Learn how to make your own campfire tripod

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DIY Campfire Tripod

If you love camping and need a convenient campfire equipment that you can easily cook with and take with you, then a campfire tripod is a must-have for you!

DIY Campfire Tripod

Campfire tripods are sold in stores but sometimes they just don’t have the exact features that you’re looking for. The cheapest ones are usually short, while the longer ones are too heavy to bring around and more expensive too.

The good news is you can DIY one and customize it to meet your requirements for the perfect campfire tripod for you! This DIY campfire tripod will only cost you anywhere between $20 to $25 even if you buy brand new materials for it. You can cut it to whatever height you need it to be, which is great if you’re looking at using it for a big campfire or fitting it inside your vehicle. It’s also more lightweight compared to the wrought-iron version of it, which makes it more delightful to take with you on your camping trips.

It’s as good as the commercial campfire tripods, maybe even better if you build it right and well. You can hang your dutch oven or pots weighing 30 to a maximum of around 90 lbs on it. You can enjoy the convenience of it even when you’re roughing it outdoors!

Learn how to build your own campfire tripod and get ideas on how you can customize it to fit your cooking needs by following the step-by-step tutorial below!

Would you want this for your next camping trip?

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You’ll need these materials:

  • 1/2″ Conduit (4′ long or longer; 3 sections)
  • 3 Heavy-duty Eye Bolts
  • 2 S-Hooks
  • 4′ Chain (the kind with the wire links is great)

And these tools:

  • Hammer
  • Tubing Cutter or Hacksaw
  • Pliers
  • Wire Cutter

Steps:

Steps to Making a DIY Campfire Tripod

Cut the legs: First, cut the conduit to the desired length. I made mine 4’8″, but you can make them any length you like.

The tubing cutter has little rollers and a cutting wheel on a clamp. Tighten the clamp onto the conduit where you want the cut then tighten it down, turn, and repeat until the conduit is cut all the way through.

A hacksaw may also be used to do the job.

If you don’t have a way to cut the conduit, the hardware store may cut it for you when you buy it.

Steps to Making a DIY Campfire Tripod

Open one eye bolt: Open one eye of one eye bolt using pliers, or lever it open with pliers and a scrap of tubing. This is the hardest part if you bought beefy eye bolts like these. It was probably overkill.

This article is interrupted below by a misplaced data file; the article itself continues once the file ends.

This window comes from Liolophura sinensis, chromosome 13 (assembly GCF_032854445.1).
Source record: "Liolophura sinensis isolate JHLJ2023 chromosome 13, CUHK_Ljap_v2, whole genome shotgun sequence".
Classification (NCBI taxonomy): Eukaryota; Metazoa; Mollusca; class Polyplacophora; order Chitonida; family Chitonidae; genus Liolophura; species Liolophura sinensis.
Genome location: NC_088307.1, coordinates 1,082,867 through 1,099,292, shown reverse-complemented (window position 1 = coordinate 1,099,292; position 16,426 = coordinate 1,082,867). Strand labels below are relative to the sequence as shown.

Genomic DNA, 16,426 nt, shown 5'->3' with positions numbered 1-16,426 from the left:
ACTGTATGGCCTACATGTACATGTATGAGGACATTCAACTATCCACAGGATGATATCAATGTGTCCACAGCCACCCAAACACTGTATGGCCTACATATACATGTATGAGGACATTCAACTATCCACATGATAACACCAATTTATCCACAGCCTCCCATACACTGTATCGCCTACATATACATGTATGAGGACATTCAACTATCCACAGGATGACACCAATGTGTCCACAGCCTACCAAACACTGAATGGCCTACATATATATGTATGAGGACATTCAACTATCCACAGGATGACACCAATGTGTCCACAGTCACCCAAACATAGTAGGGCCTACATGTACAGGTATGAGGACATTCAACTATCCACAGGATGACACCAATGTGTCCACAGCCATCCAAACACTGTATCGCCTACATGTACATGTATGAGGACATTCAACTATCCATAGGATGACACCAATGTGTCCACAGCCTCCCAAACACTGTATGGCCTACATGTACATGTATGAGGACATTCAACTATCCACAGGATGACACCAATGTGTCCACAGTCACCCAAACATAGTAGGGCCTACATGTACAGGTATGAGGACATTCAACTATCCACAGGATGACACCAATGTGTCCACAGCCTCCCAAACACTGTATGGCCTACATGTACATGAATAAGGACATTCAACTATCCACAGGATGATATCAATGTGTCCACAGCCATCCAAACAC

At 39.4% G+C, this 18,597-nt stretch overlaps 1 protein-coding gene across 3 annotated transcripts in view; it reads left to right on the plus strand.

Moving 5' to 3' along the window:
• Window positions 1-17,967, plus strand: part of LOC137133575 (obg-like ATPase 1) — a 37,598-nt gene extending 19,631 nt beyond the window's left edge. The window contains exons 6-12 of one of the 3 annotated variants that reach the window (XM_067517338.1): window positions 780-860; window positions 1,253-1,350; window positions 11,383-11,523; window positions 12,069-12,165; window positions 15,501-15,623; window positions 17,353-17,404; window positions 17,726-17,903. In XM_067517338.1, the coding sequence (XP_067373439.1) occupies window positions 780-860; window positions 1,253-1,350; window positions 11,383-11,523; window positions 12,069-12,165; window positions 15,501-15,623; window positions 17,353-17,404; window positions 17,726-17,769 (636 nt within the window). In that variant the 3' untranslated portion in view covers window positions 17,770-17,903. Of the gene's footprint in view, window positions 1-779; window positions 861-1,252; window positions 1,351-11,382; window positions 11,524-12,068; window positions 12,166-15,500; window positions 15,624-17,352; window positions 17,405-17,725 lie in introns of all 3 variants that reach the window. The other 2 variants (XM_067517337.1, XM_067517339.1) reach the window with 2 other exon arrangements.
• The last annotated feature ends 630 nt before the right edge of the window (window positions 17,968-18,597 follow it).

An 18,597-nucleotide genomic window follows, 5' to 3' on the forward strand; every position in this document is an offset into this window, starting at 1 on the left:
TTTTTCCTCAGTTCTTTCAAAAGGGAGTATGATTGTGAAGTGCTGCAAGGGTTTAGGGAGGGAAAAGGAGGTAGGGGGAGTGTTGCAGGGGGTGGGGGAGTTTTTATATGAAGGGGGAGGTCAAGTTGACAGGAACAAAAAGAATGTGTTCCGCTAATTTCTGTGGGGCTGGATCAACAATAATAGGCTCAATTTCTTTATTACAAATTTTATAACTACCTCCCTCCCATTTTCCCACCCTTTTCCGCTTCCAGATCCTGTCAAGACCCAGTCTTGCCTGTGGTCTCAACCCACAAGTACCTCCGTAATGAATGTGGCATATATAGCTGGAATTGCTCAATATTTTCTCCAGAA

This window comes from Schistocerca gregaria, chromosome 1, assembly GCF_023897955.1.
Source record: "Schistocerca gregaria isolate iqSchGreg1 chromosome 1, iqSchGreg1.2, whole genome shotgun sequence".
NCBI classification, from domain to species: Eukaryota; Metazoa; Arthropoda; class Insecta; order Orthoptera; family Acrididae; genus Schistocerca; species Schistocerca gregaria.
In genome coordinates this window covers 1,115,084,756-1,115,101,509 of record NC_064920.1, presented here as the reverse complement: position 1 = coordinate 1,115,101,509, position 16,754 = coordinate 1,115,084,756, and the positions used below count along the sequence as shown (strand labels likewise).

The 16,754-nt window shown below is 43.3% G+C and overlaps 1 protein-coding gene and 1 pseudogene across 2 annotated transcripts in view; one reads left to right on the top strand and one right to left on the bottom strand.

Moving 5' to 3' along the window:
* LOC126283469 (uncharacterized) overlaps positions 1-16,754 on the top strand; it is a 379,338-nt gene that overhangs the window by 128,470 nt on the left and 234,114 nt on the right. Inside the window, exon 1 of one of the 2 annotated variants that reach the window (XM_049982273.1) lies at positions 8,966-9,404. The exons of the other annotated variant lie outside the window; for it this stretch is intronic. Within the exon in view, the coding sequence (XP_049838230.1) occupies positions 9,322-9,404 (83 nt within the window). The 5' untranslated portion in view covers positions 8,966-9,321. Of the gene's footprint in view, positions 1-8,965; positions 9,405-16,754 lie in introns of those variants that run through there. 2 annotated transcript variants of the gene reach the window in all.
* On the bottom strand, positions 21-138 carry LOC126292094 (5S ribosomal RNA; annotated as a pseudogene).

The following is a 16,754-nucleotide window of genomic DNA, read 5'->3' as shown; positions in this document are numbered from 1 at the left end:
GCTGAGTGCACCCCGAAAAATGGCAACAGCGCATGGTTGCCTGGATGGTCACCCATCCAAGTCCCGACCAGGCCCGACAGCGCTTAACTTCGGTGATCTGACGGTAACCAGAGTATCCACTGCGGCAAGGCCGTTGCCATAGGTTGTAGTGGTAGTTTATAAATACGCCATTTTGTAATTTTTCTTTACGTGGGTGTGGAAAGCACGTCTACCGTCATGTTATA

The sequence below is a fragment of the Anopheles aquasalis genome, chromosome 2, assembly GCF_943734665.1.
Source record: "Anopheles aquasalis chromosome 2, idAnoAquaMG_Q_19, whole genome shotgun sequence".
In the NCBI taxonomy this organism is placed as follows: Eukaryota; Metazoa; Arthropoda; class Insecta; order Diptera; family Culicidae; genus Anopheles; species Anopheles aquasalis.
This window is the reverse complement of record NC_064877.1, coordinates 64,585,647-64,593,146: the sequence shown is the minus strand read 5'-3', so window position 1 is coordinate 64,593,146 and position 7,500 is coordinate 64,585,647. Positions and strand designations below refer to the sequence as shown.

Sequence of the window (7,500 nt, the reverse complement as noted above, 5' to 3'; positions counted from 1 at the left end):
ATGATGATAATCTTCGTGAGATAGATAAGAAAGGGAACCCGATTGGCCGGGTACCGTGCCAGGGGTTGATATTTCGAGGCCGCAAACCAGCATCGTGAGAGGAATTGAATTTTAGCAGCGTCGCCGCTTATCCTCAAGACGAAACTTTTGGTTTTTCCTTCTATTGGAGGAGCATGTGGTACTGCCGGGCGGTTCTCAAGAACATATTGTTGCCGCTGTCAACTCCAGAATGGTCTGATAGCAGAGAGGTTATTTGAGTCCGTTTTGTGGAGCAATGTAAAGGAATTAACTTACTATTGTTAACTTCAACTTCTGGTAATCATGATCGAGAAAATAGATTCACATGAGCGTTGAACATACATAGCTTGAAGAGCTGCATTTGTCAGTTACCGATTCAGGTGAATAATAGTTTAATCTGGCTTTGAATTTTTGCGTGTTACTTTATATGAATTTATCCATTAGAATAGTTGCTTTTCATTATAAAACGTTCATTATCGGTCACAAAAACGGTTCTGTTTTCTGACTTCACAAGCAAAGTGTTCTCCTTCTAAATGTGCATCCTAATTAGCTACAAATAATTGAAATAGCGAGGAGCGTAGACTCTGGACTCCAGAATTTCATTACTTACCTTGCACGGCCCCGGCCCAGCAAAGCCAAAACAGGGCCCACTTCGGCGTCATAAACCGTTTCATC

Steps to Making a DIY Campfire Tripod

Assemble the eye bolts and chain: Now put the other two eyes and one end of the chain onto the open eye bolt. Use a hammer to reclose the open eye securely so it all stays together.

Steps to Making a DIY Campfire Tripod

Connect the legs: Put the shafts of the eye bolts into the ends of the legs and stand it up with the legs equidistant, like it will look over a campfire. Put one of the S-hooks on the chain near the top and use the pliers to close it tight. This will be the adjuster for the cookpot height.

Steps to Making a DIY Campfire Tripod

Cut the chain to length: Cut the chain to the desired length, using your cookware to measure the longest possible chain length desired.

It is long enough if the pot can sit on the ground and remain on the chain.

Put another S-hook onto the end of the chain and close with pliers.

Steps to Making a DIY Campfire Tripod

Hang cookware: Hang your dutch oven, coffee pot, or whatever on the chain and make sure it will support its weight. Ensure the adjuster hook will get the cookware to the level you want.

Steps to Making a DIY Campfire Tripod

Fold it up: The beauty of this design is that it can collapse easily for storage and transport.

DIY Campfire Tripod

Customize and enjoy: You can add lots of different useful features to this basic design. Add an extra hook to hang utensils, paint it with stove paint, make a mechanism to permanently connect the legs to the head, whatever you want.

Later on I am going to drill holes in two legs and add eye bolts to hold an additional piece of conduit from which I can hang more chains and hooks for more pots, or to hang boots for drying. (My brother-in-law has burned up two pairs of boots in as many hunting seasons because he puts them too close to the fire.)

The lower ends of the tripod should remain cool enough that you can pick up one leg at a time bare-handed to move it around a little bit. If you want to raise or lower the chain while it is hot, you might need oven mitts or a dutch oven lid lifter.

Thanks to pearsonry for this great project!

 

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